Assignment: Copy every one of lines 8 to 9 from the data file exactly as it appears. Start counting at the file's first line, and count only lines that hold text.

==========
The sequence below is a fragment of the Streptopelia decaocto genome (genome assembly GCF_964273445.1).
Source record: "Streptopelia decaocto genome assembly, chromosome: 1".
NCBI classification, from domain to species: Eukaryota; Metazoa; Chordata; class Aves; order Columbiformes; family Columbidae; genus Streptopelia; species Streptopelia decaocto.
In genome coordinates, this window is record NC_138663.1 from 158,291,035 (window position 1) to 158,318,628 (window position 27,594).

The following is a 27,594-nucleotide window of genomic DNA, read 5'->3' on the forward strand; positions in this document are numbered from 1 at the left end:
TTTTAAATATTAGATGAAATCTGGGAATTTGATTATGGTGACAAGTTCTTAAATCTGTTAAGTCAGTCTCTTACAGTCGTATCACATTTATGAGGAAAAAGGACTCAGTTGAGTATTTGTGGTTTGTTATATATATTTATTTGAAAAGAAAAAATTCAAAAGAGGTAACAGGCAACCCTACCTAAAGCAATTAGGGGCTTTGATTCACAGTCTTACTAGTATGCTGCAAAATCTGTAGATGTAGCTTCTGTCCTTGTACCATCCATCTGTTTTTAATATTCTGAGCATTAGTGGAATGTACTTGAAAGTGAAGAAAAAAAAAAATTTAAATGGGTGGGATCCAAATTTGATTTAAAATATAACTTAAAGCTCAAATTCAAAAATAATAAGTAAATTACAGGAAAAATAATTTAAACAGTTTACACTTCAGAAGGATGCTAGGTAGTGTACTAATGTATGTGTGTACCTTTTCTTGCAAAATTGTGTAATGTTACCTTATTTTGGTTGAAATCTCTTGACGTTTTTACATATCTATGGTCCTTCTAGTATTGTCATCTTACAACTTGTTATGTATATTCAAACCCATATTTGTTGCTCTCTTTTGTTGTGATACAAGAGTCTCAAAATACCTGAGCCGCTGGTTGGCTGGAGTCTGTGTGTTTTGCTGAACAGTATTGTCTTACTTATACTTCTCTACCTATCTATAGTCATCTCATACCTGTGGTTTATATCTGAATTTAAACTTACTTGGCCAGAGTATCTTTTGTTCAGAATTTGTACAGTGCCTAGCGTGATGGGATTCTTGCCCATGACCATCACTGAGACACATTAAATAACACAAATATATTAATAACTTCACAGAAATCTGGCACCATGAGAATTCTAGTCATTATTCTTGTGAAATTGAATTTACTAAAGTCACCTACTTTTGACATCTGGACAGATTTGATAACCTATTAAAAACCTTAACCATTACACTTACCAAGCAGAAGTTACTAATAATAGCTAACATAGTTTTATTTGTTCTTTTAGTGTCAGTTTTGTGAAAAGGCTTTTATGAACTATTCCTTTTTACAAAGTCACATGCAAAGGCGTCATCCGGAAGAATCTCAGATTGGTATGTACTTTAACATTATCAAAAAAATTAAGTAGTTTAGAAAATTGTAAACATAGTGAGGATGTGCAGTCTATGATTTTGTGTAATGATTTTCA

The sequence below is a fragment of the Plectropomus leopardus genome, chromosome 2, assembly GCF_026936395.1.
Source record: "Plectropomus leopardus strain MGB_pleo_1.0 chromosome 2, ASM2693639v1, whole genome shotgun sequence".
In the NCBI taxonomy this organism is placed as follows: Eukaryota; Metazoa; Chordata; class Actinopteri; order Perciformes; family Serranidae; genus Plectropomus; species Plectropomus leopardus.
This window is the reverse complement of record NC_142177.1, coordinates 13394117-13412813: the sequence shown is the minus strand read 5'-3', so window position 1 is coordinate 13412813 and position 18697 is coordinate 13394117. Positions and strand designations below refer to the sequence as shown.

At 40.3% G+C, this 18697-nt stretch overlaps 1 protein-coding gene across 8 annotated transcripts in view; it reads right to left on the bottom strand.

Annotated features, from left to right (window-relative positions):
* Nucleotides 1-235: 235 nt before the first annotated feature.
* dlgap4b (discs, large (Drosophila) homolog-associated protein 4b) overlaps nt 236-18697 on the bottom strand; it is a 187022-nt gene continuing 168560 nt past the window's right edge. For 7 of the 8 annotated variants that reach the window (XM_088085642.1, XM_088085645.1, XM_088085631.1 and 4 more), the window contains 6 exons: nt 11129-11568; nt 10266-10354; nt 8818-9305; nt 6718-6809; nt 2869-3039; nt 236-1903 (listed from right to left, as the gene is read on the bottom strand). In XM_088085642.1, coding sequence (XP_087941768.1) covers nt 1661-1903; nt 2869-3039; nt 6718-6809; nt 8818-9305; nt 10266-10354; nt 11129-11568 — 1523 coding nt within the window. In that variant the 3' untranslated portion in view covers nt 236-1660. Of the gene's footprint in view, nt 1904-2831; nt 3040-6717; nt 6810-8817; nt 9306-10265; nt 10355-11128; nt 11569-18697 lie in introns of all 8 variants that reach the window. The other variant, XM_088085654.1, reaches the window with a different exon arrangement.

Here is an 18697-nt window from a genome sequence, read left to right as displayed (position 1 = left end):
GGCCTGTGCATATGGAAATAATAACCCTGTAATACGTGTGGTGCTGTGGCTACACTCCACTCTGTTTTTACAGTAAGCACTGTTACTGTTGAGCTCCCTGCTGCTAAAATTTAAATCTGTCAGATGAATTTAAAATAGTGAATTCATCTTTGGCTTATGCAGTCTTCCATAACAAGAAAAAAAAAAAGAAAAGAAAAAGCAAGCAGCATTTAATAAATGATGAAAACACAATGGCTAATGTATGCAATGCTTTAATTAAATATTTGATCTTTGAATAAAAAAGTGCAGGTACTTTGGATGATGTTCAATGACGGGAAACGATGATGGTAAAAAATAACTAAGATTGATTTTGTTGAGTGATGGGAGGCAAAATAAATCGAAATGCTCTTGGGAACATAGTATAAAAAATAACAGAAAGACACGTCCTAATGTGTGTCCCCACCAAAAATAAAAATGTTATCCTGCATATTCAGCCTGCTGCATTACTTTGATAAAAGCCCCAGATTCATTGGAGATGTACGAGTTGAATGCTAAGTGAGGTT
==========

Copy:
Source record: "Plectropomus leopardus strain MGB_pleo_1.0 chromosome 2, ASM2693639v1, whole genome shotgun sequence".
In the NCBI taxonomy this organism is placed as follows: Eukaryota; Metazoa; Chordata; class Actinopteri; order Perciformes; family Serranidae; genus Plectropomus; species Plectropomus leopardus.